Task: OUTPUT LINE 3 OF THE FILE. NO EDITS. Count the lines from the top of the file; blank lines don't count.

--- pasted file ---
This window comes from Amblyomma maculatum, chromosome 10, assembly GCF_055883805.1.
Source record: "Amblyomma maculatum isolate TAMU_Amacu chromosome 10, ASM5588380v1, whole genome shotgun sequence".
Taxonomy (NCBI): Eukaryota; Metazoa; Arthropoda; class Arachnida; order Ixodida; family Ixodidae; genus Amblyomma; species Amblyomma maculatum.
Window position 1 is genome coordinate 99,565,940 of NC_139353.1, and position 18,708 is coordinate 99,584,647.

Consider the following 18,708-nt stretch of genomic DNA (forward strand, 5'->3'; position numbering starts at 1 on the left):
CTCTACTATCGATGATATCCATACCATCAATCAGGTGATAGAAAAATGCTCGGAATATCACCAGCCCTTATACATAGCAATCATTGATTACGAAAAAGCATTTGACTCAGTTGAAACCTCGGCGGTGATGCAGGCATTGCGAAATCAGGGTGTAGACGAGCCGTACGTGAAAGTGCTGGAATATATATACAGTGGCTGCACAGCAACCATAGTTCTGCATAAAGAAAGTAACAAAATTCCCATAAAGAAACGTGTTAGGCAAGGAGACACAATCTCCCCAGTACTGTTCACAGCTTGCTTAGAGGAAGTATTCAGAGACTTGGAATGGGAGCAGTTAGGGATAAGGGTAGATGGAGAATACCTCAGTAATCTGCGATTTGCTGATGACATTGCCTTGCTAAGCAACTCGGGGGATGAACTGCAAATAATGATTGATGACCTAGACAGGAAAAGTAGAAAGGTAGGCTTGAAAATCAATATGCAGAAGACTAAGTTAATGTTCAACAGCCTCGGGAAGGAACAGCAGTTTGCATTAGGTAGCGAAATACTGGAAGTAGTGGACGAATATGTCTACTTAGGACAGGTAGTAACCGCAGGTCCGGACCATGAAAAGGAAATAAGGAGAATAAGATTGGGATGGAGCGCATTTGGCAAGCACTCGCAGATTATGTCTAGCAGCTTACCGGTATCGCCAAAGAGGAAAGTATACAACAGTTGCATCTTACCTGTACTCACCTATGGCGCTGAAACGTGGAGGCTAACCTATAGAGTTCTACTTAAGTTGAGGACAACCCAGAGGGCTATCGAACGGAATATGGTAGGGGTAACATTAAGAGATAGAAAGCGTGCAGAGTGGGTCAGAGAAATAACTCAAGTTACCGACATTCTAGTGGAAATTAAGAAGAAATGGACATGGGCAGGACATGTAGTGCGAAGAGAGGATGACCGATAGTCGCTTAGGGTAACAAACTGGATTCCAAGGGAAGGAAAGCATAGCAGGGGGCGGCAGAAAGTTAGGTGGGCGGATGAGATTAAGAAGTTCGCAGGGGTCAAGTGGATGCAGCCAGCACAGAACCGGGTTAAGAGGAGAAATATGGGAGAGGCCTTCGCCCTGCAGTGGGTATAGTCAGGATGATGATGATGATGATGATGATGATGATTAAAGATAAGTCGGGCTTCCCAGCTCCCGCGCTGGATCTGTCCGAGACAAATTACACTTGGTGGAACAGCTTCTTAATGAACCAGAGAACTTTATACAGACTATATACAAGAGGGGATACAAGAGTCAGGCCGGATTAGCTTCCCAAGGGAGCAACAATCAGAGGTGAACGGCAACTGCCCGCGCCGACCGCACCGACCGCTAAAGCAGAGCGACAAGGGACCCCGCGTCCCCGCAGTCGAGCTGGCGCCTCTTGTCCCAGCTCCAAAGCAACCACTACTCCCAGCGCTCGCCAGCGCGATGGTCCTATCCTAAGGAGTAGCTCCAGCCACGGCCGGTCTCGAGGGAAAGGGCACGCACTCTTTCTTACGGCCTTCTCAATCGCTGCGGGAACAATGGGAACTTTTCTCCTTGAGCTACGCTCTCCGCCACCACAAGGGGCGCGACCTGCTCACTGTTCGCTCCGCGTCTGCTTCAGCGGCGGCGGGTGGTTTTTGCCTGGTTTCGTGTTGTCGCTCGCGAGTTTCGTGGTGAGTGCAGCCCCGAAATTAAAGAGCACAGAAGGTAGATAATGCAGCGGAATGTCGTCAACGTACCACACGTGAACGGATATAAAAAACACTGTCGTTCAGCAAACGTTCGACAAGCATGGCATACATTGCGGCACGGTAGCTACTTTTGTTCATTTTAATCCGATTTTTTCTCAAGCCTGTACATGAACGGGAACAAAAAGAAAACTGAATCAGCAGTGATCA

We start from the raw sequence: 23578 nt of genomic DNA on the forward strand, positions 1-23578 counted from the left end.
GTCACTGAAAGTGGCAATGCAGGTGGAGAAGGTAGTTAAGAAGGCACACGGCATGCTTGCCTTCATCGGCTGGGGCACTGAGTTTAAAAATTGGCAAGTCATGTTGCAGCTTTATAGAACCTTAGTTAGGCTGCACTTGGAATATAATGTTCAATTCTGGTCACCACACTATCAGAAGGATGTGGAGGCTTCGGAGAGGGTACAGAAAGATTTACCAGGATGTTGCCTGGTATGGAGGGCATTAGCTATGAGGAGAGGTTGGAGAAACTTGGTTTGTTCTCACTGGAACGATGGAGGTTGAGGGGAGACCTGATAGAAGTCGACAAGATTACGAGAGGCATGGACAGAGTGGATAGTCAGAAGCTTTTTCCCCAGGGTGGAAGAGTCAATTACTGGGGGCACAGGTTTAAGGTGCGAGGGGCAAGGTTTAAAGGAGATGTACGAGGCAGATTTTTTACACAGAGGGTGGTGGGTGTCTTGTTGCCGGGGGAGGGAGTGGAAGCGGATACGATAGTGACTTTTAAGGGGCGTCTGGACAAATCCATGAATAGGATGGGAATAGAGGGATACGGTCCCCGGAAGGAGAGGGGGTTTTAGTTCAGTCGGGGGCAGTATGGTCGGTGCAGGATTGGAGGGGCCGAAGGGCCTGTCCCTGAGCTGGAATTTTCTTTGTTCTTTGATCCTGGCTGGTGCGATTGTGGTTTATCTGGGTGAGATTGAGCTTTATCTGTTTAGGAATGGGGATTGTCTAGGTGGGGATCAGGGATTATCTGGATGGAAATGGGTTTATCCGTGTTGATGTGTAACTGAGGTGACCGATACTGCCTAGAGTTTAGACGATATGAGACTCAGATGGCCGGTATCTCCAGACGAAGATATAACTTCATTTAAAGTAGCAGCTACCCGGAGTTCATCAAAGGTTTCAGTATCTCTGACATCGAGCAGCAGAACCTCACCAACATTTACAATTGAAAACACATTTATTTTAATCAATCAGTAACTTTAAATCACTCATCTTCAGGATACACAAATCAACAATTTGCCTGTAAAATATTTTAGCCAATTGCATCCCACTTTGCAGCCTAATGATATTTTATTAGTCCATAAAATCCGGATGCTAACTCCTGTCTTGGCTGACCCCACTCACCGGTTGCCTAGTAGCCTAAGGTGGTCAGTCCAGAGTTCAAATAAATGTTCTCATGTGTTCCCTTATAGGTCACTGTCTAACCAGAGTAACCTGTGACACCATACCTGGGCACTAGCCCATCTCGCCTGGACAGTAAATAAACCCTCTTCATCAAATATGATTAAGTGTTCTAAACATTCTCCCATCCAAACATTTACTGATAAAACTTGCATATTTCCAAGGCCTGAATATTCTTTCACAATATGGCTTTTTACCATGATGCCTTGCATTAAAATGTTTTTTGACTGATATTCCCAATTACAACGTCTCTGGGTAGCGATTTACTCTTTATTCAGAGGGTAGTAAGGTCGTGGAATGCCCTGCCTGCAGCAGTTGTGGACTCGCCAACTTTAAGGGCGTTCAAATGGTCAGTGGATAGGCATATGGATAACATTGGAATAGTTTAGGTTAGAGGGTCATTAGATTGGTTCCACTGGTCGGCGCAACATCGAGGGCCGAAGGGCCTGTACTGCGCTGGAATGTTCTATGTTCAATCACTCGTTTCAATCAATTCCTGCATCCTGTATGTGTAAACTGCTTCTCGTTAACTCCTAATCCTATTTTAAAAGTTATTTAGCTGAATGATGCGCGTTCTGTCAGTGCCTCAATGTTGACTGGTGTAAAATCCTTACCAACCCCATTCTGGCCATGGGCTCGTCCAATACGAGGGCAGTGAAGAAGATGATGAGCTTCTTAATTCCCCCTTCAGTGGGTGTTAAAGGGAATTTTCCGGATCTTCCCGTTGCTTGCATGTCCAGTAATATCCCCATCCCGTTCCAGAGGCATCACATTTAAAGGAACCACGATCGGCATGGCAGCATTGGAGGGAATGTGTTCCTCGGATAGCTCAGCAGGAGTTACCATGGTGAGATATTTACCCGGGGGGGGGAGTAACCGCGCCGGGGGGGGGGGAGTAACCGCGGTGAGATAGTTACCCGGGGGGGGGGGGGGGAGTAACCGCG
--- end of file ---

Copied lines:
Taxonomy (NCBI): Eukaryota; Metazoa; Arthropoda; class Arachnida; order Ixodida; family Ixodidae; genus Amblyomma; species Amblyomma maculatum.